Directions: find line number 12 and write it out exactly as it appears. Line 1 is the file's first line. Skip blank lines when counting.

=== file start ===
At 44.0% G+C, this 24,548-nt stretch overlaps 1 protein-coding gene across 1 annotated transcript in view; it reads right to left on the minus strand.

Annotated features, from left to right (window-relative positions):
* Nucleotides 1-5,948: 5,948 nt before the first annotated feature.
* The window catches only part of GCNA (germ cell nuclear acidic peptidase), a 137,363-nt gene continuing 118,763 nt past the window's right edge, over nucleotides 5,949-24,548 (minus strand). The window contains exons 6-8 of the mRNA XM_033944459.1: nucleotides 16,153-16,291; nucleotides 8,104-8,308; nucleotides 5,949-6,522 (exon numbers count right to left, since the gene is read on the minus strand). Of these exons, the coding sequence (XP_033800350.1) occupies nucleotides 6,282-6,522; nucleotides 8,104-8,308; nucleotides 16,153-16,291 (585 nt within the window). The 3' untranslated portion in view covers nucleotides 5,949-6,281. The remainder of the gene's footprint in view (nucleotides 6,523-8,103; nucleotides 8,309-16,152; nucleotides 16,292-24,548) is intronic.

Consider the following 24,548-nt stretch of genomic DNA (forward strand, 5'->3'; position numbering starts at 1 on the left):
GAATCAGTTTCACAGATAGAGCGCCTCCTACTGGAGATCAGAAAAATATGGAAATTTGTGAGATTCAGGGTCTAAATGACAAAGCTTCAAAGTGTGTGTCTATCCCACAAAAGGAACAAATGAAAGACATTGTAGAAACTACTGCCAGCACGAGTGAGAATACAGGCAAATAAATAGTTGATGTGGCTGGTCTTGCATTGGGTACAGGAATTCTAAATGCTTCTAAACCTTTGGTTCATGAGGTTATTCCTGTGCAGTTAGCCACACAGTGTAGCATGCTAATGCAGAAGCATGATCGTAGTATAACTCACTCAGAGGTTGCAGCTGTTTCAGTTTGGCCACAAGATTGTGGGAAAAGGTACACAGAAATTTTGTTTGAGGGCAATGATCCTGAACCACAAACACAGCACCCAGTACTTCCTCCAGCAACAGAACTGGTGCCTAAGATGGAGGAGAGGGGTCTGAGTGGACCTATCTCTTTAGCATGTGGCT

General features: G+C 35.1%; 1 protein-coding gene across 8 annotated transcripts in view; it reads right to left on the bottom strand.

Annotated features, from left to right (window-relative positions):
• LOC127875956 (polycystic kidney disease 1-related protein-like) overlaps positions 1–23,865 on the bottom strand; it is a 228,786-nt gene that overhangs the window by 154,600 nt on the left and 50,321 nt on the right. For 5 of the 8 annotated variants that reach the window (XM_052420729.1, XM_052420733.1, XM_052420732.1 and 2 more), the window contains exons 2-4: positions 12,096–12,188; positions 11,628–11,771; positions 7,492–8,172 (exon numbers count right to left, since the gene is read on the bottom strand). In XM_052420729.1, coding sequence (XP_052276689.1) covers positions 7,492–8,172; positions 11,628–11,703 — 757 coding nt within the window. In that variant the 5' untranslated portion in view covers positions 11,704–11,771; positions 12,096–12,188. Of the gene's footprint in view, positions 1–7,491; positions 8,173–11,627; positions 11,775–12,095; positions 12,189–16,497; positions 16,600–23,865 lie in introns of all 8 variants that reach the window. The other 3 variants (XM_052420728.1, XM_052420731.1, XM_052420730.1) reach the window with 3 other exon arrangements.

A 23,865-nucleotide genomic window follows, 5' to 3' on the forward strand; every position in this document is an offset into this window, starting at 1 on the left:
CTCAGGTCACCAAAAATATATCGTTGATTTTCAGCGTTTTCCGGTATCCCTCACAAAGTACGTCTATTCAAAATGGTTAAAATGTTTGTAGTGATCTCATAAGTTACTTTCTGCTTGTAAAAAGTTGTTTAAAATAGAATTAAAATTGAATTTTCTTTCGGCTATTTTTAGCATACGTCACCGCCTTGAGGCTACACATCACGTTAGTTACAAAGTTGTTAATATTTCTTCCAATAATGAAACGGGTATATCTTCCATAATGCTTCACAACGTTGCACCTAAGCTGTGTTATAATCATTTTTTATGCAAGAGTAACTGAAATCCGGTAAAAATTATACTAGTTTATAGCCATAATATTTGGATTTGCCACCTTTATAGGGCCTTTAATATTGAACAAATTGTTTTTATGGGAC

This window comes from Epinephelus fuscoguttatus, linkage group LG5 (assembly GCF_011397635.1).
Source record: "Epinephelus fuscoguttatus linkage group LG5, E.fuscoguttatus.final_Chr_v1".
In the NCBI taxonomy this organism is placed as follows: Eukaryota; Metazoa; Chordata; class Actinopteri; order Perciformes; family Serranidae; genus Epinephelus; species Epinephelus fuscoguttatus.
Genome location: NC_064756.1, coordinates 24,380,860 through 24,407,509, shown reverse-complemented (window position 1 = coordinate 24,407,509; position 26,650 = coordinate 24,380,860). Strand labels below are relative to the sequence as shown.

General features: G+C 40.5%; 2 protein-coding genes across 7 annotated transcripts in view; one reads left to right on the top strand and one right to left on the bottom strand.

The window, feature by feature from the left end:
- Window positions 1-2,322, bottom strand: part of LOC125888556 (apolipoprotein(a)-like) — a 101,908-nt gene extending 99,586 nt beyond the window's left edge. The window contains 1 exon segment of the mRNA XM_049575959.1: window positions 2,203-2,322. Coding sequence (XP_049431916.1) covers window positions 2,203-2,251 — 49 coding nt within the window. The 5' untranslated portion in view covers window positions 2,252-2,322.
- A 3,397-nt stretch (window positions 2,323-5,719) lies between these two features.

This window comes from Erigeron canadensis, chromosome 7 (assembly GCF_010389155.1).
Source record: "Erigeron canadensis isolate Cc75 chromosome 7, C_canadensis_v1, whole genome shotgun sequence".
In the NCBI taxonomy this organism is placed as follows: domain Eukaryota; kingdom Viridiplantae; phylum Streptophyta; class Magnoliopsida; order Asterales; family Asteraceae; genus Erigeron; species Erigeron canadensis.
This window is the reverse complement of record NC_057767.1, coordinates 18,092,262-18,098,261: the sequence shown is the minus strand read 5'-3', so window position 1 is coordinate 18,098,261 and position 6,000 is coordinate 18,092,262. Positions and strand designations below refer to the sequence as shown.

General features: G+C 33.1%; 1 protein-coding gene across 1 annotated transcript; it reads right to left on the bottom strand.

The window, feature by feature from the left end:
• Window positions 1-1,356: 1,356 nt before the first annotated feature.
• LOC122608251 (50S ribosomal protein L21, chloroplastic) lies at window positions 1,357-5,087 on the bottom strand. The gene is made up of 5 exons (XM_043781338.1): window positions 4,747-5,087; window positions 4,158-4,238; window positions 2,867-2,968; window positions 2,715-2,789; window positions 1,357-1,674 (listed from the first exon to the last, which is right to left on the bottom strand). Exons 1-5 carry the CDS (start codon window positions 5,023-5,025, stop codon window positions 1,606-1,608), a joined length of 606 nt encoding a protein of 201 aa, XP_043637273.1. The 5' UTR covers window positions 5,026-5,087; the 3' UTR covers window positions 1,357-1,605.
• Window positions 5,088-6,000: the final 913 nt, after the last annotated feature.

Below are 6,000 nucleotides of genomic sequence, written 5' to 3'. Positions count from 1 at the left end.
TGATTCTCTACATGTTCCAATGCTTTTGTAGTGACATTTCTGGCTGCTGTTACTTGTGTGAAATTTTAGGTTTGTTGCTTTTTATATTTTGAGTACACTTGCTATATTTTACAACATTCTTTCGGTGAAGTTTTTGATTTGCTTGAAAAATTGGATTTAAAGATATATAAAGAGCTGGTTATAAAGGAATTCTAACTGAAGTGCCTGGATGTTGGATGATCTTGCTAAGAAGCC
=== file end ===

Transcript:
This window comes from Epinephelus fuscoguttatus, linkage group LG5 (assembly GCF_011397635.1).